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Why Do They Bite the Bullet?

 

It’s a good question but no one seems to have the answer. It all started on the night of August 4th 2009 when I dreamt the fly! Sad as this may seem it turned out to be quite an auspicious moment. The evening before I’d been tying a few ‘Comparaduns’ …well actually they’re ‘Compara-Ducks’ because I tie the bodies with CDC instead of ordinary dubbing.

  The Compara-Duck

 

They are always part of my dry fly stock and have caught me some good fish, especially in fast water.Anyway…in this dream I considered keeping the CDC body but, instead of making a Comparadun fan shaped wing, I would tie the Deer hair down, up to the eye of the hook so the tips are projecting forward over the eye approximately the same length as the hook. Then make the body of CDC, then tie in a thorax of black Ice Dub, pull the hair over and tie it down behind the thorax to form a bullet shaped head.

I woke at about 2.30am thinking ‘That’s a good idea…bet I don’t remember it in the morning.’ But I did and at about 6am I tied my first ‘Bullet’. I searched all my books and spent time on the Internet trying to identify the pattern.

The First Bullet

I even emailed several experienced tiers and asked them if they had seen it before. The most constructive answer came from my esteemed editor Mark Bowler. He said that the pattern fell somewhere between Hans Weilenmann’s ‘CDC and Elk’ and Roman Moser’s ‘Balloon Caddis’. I was delighted that my inspiration appeared to come from such distinguished sources! The 5th of August was one of my syndicate days on the River Test and I’d invited my good friend Chris Patrick to join me. Chris has been fly-fishing for over 30 years and the only way to stop him catching more than you is to hide his rod! He caught the biggest Permit on the fly at the Palometa Club, Mexico in the 2007 season and is a regular rod on a beautiful stretch of the River Itchen where the Trout regularly throw themselves onto his flies with monotonous regularity.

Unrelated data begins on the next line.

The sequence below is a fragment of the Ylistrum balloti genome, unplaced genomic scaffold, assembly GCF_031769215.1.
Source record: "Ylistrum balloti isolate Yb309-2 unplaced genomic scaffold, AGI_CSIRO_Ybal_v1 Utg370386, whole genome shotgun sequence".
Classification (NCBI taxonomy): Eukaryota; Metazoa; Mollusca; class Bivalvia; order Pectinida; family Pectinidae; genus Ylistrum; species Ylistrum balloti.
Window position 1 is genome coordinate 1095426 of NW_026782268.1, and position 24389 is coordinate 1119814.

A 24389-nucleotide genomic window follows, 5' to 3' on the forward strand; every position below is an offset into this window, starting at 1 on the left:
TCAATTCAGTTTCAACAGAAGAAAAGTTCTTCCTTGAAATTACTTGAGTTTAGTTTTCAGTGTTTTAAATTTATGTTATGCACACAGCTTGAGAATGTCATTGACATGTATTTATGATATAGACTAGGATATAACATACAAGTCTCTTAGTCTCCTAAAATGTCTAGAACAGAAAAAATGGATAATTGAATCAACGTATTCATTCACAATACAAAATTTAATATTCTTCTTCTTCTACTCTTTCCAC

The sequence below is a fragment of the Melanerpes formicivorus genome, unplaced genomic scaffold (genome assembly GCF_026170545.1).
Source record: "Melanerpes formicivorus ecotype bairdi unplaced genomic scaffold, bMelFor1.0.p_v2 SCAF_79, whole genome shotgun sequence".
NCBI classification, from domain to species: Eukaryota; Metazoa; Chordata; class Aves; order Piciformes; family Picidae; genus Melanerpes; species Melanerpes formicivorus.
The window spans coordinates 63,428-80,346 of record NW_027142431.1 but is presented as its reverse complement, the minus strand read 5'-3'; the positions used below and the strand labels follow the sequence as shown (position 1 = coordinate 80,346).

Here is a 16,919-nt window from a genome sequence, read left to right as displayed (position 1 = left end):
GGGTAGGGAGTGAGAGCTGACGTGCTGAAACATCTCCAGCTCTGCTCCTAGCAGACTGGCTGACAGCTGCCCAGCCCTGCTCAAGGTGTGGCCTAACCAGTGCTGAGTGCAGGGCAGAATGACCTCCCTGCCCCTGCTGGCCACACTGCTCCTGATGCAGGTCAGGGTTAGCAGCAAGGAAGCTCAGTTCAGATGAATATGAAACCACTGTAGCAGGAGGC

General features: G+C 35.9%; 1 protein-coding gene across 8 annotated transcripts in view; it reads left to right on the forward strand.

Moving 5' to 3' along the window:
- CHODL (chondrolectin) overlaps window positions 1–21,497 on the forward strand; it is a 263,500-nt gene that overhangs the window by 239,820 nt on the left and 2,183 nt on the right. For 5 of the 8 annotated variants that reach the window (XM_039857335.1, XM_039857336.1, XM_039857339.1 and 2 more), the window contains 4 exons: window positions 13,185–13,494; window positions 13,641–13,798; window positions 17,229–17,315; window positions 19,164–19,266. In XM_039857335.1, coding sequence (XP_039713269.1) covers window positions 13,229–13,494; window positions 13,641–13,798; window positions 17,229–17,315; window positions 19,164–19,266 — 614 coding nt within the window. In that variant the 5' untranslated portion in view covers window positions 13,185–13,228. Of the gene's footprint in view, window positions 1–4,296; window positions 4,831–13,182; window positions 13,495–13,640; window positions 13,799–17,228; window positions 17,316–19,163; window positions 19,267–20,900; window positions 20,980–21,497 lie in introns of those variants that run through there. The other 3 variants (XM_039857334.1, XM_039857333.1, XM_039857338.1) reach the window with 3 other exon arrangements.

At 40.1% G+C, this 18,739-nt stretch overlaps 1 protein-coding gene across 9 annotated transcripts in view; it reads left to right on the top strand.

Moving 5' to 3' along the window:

We had a good morning on the river and just before lunch decided to have a passing cast on one of the two small lakes which nestle in the woodland nearby. They were full of weed and the trout had, what can only be described as, a rather jaundiced attitude towards anything attached to a fly line. After an hour of presenting almost everything in the box I tried the ‘Bullet’, cast to the middle of the lake and started a slow retrieve. A couple of casts later Chris suggested I just ‘leave it out there’. Not really concentrating I watched it wafting about in the breeze. When it came the take was spectacular!

The fish came out of the water like Polaris and provided all the usual clichés from ‘hooped rod’ to ‘heart stopping runs’. It weighed 5lb 3oz and kept a well-earned appointment at the local smokers later that afternoon. ‘The Bullet’ caught fish after fish for the rest of the day and I had to promise Chris that I would tie up a whole bunch of them for our next trip.

A few days later on different stretch of the Test we fished ‘The Bullet’ exclusively and caught 17 fish between us. I asked Chris to try it on the Itchen. He reported that fish came to the ‘Bullet’ all day including many specimen grayling.

 A Nice Test Rainbow

Flushed with success I visited my local syndicate lake that I don’t usually fish during the summer months. At least half of it was weed bound but ‘The Bullet’ caught 8 Rainbows in three hours!

My second ‘Bullet’ tester was my chum John McGill who has a PhD in Fresh Water Biology. I invited him for a day on the river and asked him what he thought ‘The Bullet’ represented to the trout. He looked it over with and without his glasses, examined it’s underside, squeezed it, smelt it and passed it back to me. He then gave me the full benefit of 7 years university education. ‘Food’ he said. We both fished it that day for a total of 10 fish including John’s personal best Brown Trout that weighted in at exactly 6lbs.

John McGill watching ‘The Bullet

 

When he’s not writing some award winning advertising campaign I’m fortunate enough to occasionally fish with Neil Patterson so I invited him to help put ‘The Bullet’ through its paces. The day did not start well. While Neil was making a cup of coffee he left his rod propped up against the hut and I thought I would examine his tippet in the hope that I might steal a few secrets. At first glance one is convinced that this arrangement of different strength nylon, definitely falls into the ‘buggers muddle’ category. I gave one section a pull to test the knot and it broke!